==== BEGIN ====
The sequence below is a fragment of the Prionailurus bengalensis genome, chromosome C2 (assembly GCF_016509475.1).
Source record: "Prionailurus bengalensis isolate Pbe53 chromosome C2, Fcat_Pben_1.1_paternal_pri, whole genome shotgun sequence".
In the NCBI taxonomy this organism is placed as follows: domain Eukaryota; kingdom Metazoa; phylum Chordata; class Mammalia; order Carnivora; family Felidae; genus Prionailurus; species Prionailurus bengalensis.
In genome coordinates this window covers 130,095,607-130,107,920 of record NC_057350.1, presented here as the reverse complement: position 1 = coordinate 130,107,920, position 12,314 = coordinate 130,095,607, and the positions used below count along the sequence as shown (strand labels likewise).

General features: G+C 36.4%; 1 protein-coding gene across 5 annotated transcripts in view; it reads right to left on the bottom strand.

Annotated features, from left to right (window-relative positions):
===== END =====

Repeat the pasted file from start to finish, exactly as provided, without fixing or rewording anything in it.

The sequence below is a fragment of the Prionailurus bengalensis genome, chromosome C2 (assembly GCF_016509475.1).
Source record: "Prionailurus bengalensis isolate Pbe53 chromosome C2, Fcat_Pben_1.1_paternal_pri, whole genome shotgun sequence".
In the NCBI taxonomy this organism is placed as follows: domain Eukaryota; kingdom Metazoa; phylum Chordata; class Mammalia; order Carnivora; family Felidae; genus Prionailurus; species Prionailurus bengalensis.
In genome coordinates this window covers 130,095,607-130,107,920 of record NC_057350.1, presented here as the reverse complement: position 1 = coordinate 130,107,920, position 12,314 = coordinate 130,095,607, and the positions used below count along the sequence as shown (strand labels likewise).

General features: G+C 36.4%; 1 protein-coding gene across 5 annotated transcripts in view; it reads right to left on the bottom strand.

Annotated features, from left to right (window-relative positions):